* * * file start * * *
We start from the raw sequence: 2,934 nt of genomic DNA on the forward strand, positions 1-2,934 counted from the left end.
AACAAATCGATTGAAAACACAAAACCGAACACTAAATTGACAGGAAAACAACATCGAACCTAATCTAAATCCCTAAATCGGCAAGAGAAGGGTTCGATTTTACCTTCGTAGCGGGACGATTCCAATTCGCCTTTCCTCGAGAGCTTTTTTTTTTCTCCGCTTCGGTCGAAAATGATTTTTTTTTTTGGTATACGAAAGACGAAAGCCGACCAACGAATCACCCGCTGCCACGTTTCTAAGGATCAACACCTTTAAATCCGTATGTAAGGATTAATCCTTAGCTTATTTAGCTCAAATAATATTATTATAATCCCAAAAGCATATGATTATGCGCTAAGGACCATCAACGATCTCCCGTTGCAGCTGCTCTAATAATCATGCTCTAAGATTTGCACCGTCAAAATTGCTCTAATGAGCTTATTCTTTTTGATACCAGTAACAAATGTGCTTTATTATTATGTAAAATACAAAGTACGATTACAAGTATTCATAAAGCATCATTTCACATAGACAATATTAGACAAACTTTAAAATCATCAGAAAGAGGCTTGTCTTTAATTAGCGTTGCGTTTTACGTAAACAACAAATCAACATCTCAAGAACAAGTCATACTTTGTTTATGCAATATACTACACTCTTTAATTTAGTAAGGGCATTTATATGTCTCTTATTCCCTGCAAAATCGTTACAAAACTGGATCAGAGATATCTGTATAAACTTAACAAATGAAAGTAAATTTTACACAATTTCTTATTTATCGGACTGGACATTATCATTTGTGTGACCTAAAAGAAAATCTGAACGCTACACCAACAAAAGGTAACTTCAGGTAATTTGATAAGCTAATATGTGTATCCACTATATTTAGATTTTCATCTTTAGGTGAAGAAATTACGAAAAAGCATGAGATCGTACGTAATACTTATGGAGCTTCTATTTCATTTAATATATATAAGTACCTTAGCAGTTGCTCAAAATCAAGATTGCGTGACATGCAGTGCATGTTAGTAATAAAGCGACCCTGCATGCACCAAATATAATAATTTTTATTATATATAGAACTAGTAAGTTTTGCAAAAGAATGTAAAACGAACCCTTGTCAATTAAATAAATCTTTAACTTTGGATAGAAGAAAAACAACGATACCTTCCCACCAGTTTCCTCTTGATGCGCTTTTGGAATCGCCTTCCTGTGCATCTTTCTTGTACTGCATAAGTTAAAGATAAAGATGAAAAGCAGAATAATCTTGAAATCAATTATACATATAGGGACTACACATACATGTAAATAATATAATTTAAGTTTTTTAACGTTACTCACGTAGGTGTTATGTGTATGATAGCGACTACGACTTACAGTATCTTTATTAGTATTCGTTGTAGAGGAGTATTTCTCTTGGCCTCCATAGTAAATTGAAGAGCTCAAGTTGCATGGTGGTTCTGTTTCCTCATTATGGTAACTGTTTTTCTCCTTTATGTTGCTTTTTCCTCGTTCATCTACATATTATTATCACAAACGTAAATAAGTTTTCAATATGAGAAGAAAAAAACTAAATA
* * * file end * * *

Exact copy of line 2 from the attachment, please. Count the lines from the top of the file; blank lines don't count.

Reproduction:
AACAAATCGATTGAAAACACAAAACCGAACACTAAATTGACAGGAAAACAACATCGAACCTAATCTAAATCCCTAAATCGGCAAGAGAAGGGTTCGATTTTACCTTCGTAGCGGGACGATTCCAATTCGCCTTTCCTCGAGAGCTTTTTTTTTTCTCCGCTTCGGTCGAAAATGATTTTTTTTTTTGGTATACGAAAGACGAAAGCCGACCAACGAATCACCCGCTGCCACGTTTCTAAGGATCAACACCTTTAAATCCGTATGTAAGGATTAATCCTTAGCTTATTTAGCTCAAATAATATTATTATAATCCCAAAAGCATATGATTATGCGCTAAGGACCATCAACGATCTCCCGTTGCAGCTGCTCTAATAATCATGCTCTAAGATTTGCACCGTCAAAATTGCTCTAATGAGCTTATTCTTTTTGATACCAGTAACAAATGTGCTTTATTATTATGTAAAATACAAAGTACGATTACAAGTATTCATAAAGCATCATTTCACATAGACAATATTAGACAAACTTTAAAATCATCAGAAAGAGGCTTGTCTTTAATTAGCGTTGCGTTTTACGTAAACAACAAATCAACATCTCAAGAACAAGTCATACTTTGTTTATGCAATATACTACACTCTTTAATTTAGTAAGGGCATTTATATGTCTCTTATTCCCTGCAAAATCGTTACAAAACTGGATCAGAGATATCTGTATAAACTTAACAAATGAAAGTAAATTTTACACAATTTCTTATTTATCGGACTGGACATTATCATTTGTGTGACCTAAAAGAAAATCTGAACGCTACACCAACAAAAGGTAACTTCAGGTAATTTGATAAGCTAATATGTGTATCCACTATATTTAGATTTTCATCTTTAGGTGAAGAAATTACGAAAAAGCATGAGATCGTACGTAATACTTATGGAGCTTCTATTTCATTTAATATATATAAGTACCTTAGCAGTTGCTCAAAATCAAGATTGCGTGACATGCAGTGCATGTTAGTAATAAAGCGACCCTGCATGCACCAAATATAATAATTTTTATTATATATAGAACTAGTAAGTTTTGCAAAAGAATGTAAAACGAACCCTTGTCAATTAAATAAATCTTTAACTTTGGATAGAAGAAAAACAACGATACCTTCCCACCAGTTTCCTCTTGATGCGCTTTTGGAATCGCCTTCCTGTGCATCTTTCTTGTACTGCATAAGTTAAAGATAAAGATGAAAAGCAGAATAATCTTGAAATCAATTATACATATAGGGACTACACATACATGTAAATAATATAATTTAAGTTTTTTAACGTTACTCACGTAGGTGTTATGTGTATGATAGCGACTACGACTTACAGTATCTTTATTAGTATTCGTTGTAGAGGAGTATTTCTCTTGGCCTCCATAGTAAATTGAAGAGCTCAAGTTGCATGGTGGTTCTGTTTCCTCATTATGGTAACTGTTTTTCTCCTTTATGTTGCTTTTTCCTCGTTCATCTACATATTATTATCACAAACGTAAATAAGTTTTCAATATGAGAAGAAAAAAACTAAATA